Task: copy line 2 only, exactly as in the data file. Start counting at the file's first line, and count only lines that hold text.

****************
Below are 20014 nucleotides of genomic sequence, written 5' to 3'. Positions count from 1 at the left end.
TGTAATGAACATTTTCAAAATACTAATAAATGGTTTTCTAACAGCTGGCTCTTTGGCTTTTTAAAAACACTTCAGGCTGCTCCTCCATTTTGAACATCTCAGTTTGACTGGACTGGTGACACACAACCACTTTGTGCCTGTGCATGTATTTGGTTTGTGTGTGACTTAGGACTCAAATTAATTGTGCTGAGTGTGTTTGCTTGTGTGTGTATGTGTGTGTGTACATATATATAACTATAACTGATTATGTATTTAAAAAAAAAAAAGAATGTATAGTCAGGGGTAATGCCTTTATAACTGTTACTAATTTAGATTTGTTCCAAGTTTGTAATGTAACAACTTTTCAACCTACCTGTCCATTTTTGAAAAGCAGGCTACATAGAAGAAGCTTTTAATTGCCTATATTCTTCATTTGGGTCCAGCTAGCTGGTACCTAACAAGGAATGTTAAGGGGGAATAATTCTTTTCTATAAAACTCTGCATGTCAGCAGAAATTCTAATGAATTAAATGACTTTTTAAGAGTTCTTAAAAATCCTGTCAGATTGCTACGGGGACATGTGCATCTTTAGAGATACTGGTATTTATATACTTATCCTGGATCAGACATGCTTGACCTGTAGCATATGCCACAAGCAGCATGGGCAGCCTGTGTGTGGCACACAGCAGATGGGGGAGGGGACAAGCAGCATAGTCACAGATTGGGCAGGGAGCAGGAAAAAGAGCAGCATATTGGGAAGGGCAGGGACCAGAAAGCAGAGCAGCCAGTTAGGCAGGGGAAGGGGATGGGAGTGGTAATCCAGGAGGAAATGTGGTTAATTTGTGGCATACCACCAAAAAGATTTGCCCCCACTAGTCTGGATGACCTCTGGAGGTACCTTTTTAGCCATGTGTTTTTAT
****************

TGTAATGAACATTTTCAAAATACTAATAAATGGTTTTCTAACAGCTGGCTCTTTGGCTTTTTAAAAACACTTCAGGCTGCTCCTCCATTTTGAACATCTCAGTTTGACTGGACTGGTGACACACAACCACTTTGTGCCTGTGCATGTATTTGGTTTGTGTGTGACTTAGGACTCAAATTAATTGTGCTGAGTGTGTTTGCTTGTGTGTGTATGTGTGTGTGTACATATATATAACTATAACTGATTATGTATTTAAAAAAAAAAAAGAATGTATAGTCAGGGGTAATGCCTTTATAACTGTTACTAATTTAGATTTGTTCCAAGTTTGTAATGTAACAACTTTTCAACCTACCTGTCCATTTTTGAAAAGCAGGCTACATAGAAGAAGCTTTTAATTGCCTATATTCTTCATTTGGGTCCAGCTAGCTGGTACCTAACAAGGAATGTTAAGGGGGAATAATTCTTTTCTATAAAACTCTGCATGTCAGCAGAAATTCTAATGAATTAAATGACTTTTTAAGAGTTCTTAAAAATCCTGTCAGATTGCTACGGGGACATGTGCATCTTTAGAGATACTGGTATTTATATACTTATCCTGGATCAGACATGCTTGACCTGTAGCATATGCCACAAGCAGCATGGGCAGCCTGTGTGTGGCACACAGCAGATGGGGGAGGGGACAAGCAGCATAGTCACAGATTGGGCAGGGAGCAGGAAAAAGAGCAGCATATTGGGAAGGGCAGGGACCAGAAAGCAGAGCAGCCAGTTAGGCAGGGGAAGGGGATGGGAGTGGTAATCCAGGAGGAAATGTGGTTAATTTGTGGCATACCACCAAAAAGATTTGCCCCCACTAGTCTGGATGACCTCTGGAGGTACCTTTTTAGCCATGTGTTTTTAT